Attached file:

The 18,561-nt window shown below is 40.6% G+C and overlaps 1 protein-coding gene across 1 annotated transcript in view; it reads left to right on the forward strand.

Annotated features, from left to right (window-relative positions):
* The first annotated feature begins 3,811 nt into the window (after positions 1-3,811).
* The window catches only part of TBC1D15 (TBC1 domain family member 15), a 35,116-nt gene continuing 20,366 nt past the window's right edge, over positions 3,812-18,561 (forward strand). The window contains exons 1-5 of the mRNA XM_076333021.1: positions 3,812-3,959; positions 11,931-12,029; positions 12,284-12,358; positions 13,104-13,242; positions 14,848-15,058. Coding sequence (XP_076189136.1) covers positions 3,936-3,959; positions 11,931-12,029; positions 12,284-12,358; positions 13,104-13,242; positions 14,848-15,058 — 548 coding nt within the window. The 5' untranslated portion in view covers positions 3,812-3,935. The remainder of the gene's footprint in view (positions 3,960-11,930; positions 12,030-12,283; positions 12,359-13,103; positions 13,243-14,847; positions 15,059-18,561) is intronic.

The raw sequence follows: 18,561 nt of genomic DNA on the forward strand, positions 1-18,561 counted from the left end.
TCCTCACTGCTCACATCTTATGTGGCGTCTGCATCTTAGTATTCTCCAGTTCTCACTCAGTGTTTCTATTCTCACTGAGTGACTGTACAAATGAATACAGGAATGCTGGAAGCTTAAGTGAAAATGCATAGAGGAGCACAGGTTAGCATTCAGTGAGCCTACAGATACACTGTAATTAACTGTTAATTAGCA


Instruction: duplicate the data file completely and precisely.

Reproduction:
The 18,561-nt window shown below is 40.6% G+C and overlaps 1 protein-coding gene across 1 annotated transcript in view; it reads left to right on the forward strand.

Annotated features, from left to right (window-relative positions):
* The first annotated feature begins 3,811 nt into the window (after positions 1-3,811).
* The window catches only part of TBC1D15 (TBC1 domain family member 15), a 35,116-nt gene continuing 20,366 nt past the window's right edge, over positions 3,812-18,561 (forward strand). The window contains exons 1-5 of the mRNA XM_076333021.1: positions 3,812-3,959; positions 11,931-12,029; positions 12,284-12,358; positions 13,104-13,242; positions 14,848-15,058. Coding sequence (XP_076189136.1) covers positions 3,936-3,959; positions 11,931-12,029; positions 12,284-12,358; positions 13,104-13,242; positions 14,848-15,058 — 548 coding nt within the window. The 5' untranslated portion in view covers positions 3,812-3,935. The remainder of the gene's footprint in view (positions 3,960-11,930; positions 12,030-12,283; positions 12,359-13,103; positions 13,243-14,847; positions 15,059-18,561) is intronic.

The raw sequence follows: 18,561 nt of genomic DNA on the forward strand, positions 1-18,561 counted from the left end.
TCCTCACTGCTCACATCTTATGTGGCGTCTGCATCTTAGTATTCTCCAGTTCTCACTCAGTGTTTCTATTCTCACTGAGTGACTGTACAAATGAATACAGGAATGCTGGAAGCTTAAGTGAAAATGCATAGAGGAGCACAGGTTAGCATTCAGTGAGCCTACAGATACACTGTAATTAACTGTTAATTAGCA